Review : Hello world - Hello, world
TravelsinvirtualityLike the virtual realm that Sue Thomas explores in Hello World, this book is a shifting, multifaceted thing. It is entertainment, it is education, it is experiment, it is collaboration, and it is a journal. Some of these things are successful, but others are not. And so I shall follow Thomas's lead in the book and splinter this review into three sections. Each shard will address a major component of the work, beginning with those that succeed most fully, and ending, reluctantly, with those that fail.
Hello World is a memoir and travelogue, a memoir of "a life online." As such, Hello World is fascinating, almost hypnotic. Thomas travels all over the physical world, and all over the virtual world, visiting sights and sites of intrinsic and historical interest. She describes what she sees, tells us how the experience affects her, and recounts how past travelers have marked these conceptual landscapes. Thomas invokes Thoreau throughout the book, and the comparison is apt: As Thoreau's observations of the activity around Walden Pond always told us as much about him as they did about the nature he studied, so, too, Thomas's observations reveal much about herself. The intensity of her love for cyberspace is manifest in her attentiveness to the detail of each virtual experience.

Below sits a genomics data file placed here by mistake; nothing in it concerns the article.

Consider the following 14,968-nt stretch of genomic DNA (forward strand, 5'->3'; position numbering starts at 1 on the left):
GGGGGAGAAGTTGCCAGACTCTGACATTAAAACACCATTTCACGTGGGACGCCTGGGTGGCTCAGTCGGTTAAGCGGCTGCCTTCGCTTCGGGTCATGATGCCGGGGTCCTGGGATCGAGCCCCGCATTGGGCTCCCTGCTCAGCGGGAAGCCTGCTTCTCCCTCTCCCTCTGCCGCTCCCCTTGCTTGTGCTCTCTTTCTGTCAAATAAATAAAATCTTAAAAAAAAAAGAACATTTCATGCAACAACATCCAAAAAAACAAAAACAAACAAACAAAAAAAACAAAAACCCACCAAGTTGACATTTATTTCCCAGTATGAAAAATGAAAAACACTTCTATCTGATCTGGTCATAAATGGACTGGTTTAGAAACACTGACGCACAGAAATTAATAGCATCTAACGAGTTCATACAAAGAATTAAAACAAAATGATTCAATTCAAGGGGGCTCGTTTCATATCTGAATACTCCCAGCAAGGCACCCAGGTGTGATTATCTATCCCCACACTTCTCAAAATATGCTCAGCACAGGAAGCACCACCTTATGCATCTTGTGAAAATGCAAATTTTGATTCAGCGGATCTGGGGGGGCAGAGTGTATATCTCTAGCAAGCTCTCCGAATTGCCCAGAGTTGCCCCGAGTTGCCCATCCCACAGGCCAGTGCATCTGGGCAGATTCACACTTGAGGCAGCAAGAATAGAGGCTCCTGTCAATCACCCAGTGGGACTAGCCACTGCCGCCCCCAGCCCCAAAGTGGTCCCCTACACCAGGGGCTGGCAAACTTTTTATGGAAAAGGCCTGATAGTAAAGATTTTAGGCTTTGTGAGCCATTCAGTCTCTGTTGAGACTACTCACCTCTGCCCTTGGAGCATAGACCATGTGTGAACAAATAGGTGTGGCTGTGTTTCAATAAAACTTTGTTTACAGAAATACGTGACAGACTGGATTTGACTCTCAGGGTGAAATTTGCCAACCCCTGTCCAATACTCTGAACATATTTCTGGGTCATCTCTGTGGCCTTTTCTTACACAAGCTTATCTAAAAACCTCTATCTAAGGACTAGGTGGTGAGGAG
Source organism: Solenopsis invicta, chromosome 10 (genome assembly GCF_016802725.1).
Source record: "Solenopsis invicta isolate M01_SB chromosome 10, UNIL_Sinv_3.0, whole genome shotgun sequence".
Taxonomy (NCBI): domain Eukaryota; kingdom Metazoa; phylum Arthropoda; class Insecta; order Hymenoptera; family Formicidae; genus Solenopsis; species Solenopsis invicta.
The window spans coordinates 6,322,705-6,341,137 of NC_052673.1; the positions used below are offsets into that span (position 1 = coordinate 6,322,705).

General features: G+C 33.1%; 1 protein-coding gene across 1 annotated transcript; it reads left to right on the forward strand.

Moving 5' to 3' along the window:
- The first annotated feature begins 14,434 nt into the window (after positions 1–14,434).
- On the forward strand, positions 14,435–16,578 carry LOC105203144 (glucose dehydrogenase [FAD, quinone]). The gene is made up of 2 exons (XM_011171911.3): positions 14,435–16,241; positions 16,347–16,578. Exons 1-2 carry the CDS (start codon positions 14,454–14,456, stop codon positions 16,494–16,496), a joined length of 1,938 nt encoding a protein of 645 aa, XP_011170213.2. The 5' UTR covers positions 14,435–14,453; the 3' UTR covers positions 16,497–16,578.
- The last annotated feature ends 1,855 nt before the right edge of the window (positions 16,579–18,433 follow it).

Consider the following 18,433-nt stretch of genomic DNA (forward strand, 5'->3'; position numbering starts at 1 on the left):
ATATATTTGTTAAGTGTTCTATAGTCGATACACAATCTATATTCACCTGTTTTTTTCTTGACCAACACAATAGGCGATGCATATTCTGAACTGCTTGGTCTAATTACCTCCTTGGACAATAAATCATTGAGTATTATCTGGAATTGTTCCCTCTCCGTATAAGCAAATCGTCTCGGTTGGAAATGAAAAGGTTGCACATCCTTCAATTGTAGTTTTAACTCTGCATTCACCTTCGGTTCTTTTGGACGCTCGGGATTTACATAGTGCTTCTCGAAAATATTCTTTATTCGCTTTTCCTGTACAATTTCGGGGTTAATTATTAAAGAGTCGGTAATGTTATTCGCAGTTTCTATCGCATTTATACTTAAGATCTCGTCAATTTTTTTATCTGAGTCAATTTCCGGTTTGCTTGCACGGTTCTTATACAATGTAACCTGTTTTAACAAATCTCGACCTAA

The review is generally positive but at the end I am criticised for ignoring
...other fairly recent works of cyberculture, such as Marie-Laure Ryan's 2001 book Narrative as Virtual Reality, which analyzes virtual reality and reading, or theorists like William Mitchell or Stephen Graham, who discuss the implications our embrace of cyberspace has on the material world. Most directly, Thomas's work overlooks previous work from people like Ken Hillis...
and he ends by saying:
Hello World is a fascinating artifact of digerati culture, although it is not a very critical text....full text
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